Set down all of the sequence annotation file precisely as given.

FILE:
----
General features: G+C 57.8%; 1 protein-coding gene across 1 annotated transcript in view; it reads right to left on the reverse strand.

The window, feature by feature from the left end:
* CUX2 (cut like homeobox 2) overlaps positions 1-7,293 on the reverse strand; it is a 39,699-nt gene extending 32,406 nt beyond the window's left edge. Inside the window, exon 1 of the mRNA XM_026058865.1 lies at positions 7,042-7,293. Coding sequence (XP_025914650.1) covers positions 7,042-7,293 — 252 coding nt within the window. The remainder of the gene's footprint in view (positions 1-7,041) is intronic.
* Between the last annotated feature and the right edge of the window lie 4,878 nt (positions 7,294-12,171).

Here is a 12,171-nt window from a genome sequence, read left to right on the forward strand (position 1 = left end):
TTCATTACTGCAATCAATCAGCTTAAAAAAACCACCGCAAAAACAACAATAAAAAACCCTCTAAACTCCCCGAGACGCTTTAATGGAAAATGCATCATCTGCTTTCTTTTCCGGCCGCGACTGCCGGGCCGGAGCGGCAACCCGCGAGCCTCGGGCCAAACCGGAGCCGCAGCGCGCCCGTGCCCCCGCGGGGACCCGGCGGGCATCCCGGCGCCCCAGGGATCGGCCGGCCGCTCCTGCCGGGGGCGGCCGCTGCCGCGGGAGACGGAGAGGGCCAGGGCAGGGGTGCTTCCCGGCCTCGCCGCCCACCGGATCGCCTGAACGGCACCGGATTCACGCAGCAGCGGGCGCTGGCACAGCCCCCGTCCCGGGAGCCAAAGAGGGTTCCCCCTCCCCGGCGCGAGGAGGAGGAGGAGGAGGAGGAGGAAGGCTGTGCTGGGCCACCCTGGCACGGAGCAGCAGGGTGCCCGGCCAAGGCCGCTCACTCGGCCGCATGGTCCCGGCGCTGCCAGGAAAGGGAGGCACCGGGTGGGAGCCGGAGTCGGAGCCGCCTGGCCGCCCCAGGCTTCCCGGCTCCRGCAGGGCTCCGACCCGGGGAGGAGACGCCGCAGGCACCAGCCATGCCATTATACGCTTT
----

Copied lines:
General features: G+C 57.8%; 1 protein-coding gene across 1 annotated transcript in view; it reads right to left on the reverse strand.

The window, feature by feature from the left end:
* CUX2 (cut like homeobox 2) overlaps positions 1-7,293 on the reverse strand; it is a 39,699-nt gene extending 32,406 nt beyond the window's left edge. Inside the window, exon 1 of the mRNA XM_026058865.1 lies at positions 7,042-7,293. Coding sequence (XP_025914650.1) covers positions 7,042-7,293 — 252 coding nt within the window. The remainder of the gene's footprint in view (positions 1-7,041) is intronic.
* Between the last annotated feature and the right edge of the window lie 4,878 nt (positions 7,294-12,171).

Here is a 12,171-nt window from a genome sequence, read left to right on the forward strand (position 1 = left end):
TTCATTACTGCAATCAATCAGCTTAAAAAAACCACCGCAAAAACAACAATAAAAAACCCTCTAAACTCCCCGAGACGCTTTAATGGAAAATGCATCATCTGCTTTCTTTTCCGGCCGCGACTGCCGGGCCGGAGCGGCAACCCGCGAGCCTCGGGCCAAACCGGAGCCGCAGCGCGCCCGTGCCCCCGCGGGGACCCGGCGGGCATCCCGGCGCCCCAGGGATCGGCCGGCCGCTCCTGCCGGGGGCGGCCGCTGCCGCGGGAGACGGAGAGGGCCAGGGCAGGGGTGCTTCCCGGCCTCGCCGCCCACCGGATCGCCTGAACGGCACCGGATTCACGCAGCAGCGGGCGCTGGCACAGCCCCCGTCCCGGGAGCCAAAGAGGGTTCCCCCTCCCCGGCGCGAGGAGGAGGAGGAGGAGGAGGAGGAAGGCTGTGCTGGGCCACCCTGGCACGGAGCAGCAGGGTGCCCGGCCAAGGCCGCTCACTCGGCCGCATGGTCCCGGCGCTGCCAGGAAAGGGAGGCACCGGGTGGGAGCCGGAGTCGGAGCCGCCTGGCCGCCCCAGGCTTCCCGGCTCCRGCAGGGCTCCGACCCGGGGAGGAGACGCCGCAGGCACCAGCCATGCCATTATACGCTTT